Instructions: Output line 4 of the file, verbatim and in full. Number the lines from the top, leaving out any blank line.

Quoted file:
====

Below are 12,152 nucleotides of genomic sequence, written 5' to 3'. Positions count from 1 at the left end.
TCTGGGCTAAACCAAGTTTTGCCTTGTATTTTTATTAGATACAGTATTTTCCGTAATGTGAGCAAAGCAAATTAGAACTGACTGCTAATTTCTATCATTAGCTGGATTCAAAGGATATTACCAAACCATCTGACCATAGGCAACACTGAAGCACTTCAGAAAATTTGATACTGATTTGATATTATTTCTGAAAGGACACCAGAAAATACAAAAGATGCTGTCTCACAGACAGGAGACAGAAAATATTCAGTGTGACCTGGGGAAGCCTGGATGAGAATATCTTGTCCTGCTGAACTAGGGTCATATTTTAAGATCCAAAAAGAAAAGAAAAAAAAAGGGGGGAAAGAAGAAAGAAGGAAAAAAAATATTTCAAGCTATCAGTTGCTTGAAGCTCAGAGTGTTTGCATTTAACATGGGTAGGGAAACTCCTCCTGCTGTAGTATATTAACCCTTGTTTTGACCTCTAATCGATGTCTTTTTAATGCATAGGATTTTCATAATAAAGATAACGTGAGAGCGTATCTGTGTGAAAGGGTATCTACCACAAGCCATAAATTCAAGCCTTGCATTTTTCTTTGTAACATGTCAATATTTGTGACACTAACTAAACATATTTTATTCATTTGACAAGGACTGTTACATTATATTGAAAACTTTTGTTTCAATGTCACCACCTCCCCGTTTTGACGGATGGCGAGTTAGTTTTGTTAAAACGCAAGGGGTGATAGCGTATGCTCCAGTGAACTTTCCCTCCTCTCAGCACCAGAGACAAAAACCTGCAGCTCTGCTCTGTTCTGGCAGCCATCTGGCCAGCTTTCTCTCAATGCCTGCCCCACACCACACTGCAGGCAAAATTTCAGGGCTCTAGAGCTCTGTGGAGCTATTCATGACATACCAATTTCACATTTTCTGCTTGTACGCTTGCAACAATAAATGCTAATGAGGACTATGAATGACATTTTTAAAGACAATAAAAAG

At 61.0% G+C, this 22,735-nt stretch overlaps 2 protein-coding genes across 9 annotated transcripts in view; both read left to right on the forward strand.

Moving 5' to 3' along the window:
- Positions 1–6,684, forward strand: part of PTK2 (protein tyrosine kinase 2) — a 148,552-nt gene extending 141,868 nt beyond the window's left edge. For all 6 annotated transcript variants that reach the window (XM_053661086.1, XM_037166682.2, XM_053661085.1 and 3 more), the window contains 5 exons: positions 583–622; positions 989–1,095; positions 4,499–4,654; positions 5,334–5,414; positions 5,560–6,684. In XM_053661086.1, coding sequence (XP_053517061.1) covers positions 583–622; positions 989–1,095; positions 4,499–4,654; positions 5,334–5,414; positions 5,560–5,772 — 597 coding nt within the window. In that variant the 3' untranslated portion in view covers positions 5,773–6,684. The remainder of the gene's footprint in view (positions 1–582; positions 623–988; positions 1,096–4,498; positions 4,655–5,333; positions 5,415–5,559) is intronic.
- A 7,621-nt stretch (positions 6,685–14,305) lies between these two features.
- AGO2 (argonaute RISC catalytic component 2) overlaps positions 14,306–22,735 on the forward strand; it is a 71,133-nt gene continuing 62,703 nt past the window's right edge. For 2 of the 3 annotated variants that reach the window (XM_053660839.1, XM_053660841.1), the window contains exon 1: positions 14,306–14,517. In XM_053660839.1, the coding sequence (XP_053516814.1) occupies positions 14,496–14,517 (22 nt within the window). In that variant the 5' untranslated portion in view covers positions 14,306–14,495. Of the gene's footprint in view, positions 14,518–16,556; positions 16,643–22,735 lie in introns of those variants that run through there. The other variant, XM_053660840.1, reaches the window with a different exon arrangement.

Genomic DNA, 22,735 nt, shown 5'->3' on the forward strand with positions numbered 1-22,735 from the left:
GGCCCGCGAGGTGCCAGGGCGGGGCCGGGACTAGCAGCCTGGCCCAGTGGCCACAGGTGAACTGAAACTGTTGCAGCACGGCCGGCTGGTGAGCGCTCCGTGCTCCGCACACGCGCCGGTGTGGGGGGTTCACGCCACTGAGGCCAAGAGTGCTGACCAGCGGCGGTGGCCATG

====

Moving 5' to 3' along the window: